Want to fix the economy? Next time you buy coffee, purchase a cup for the person behind you. Or as you grind your way through the morning commute, pick up the tollbooth charge for the driver behind you, draped over his steering wheel and ranting at the long delay.
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Want to fix the economy?

Next time you buy coffee, purchase a cup for the person behind you. Or as you grind your way through the morning commute, pick up the tollbooth charge for the driver behind you, draped over his steering wheel and ranting at the long delay.

You've heard that famous Gandhian quote about being the change, well these are good measures to start with, packing more punch than you might imagine.

This approach to life starts with the following premise: What exactly did I (or you) do to deserve to be alive? If you can process that question and come out thinking it was a gift that you can't ever pay back, then beginning a life of greater giving is the only logical and remotely reciprocal way to go. If the most valuable thing you have isn't anything you earned, why be stingy with all the lesser stuff. You can start that practice of greater generosity with greater gratitude. And where better to start than with your mother, but don't stop there. Family, friends and the final frontier, strangers, are all worthy subjects.

Let's review what ails us. Our financial system nearly collapsed a few years ago. We propped it back up with what was left of our communal resources, and a little scotch tape here and there to correct the systems shortcomings. And now we find ourselves with a recovery so anemic only the wealthy can feel it. There has to be a better way.

Barter is a good way to survive a lousy economy. I can fix toilets; you can clean carburetors. Care to dance?

Learning to function in something like a "gift economy" is far more subversive, though, and worth thinking about.

A couple of years ago, in the teeth of the near economic collapse, the Steamin' Bean in Blue Springs, Missouri got caught up in the gift economy. A woman picking up coffee through the drive-through window decided to buy another cup, anonymously, for the person in the car behind her. The chain went on for close to 1,000 customers. That happened because of the viral affect of generosity.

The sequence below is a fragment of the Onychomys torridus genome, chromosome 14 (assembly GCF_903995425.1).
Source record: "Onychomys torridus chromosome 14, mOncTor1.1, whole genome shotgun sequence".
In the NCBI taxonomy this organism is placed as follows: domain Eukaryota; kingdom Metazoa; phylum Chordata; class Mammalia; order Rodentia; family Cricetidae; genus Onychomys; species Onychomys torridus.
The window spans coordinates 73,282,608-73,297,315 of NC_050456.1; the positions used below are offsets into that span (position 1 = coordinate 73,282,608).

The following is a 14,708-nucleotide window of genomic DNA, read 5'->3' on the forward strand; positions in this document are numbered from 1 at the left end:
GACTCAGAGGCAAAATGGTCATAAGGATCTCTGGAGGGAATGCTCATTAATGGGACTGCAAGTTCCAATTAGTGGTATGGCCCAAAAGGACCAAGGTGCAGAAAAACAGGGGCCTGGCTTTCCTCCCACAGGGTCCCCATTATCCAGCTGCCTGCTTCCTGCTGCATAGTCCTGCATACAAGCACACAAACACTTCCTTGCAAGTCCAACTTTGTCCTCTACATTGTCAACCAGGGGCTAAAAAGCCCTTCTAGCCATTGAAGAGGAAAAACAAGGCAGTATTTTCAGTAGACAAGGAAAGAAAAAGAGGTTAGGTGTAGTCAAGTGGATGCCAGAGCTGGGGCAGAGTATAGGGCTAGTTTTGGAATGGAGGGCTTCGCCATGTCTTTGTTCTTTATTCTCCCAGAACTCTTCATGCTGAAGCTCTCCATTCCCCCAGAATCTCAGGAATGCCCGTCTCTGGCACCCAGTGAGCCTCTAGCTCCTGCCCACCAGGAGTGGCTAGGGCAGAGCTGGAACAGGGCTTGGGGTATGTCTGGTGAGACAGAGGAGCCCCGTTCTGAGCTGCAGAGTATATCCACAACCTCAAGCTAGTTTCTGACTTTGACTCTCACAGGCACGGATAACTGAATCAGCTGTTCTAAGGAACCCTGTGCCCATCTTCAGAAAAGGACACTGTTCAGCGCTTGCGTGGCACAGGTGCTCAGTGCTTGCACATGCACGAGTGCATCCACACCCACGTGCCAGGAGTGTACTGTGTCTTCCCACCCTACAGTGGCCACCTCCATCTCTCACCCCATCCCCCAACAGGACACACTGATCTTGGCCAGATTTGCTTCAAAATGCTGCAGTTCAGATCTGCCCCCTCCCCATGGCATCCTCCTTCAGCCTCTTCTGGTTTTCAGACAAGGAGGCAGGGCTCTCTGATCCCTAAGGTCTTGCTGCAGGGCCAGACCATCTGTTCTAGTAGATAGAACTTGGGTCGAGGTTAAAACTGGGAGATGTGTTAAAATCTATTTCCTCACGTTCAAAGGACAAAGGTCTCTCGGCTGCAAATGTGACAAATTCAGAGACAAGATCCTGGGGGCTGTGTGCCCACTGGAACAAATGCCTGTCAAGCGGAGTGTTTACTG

As Steamin' Bean owner Garin Bledsoe explained in a UPI.com report on July 15, 2009: "It's hard times, but people are wanting to be part of something, knowing their 5 cents, their dollar, goes to a greater good."

The literature about the gift economy is rich. Remember those anthropology classes about the potlatch? Primitive societies far and wide used "gifts" as a means of creating cohesion and connection, all the better to survive the hardships of living off the land and the threat of other less-than-friendly tribes. This practice, in various forms, was quite widespread and predates out modern invention of currency. As history goes, this era of capital, the stuff we carry in our wallets and pocket books, is a blindingly new invention. How's it working out for you? Bet you're like the vast majority of the world. No matter how much you have, there's never enough.

Here's something to think about. Were these pre-modern habits of "gifting" purely survival techniques? Modern man may be less inclined to this sort of basic gifting, sharing and reciprocity. But we're good at studying things and the research keeps coming in that giving feels good. Really good.

What exactly happens when you buy that cup of coffee for the person behind you?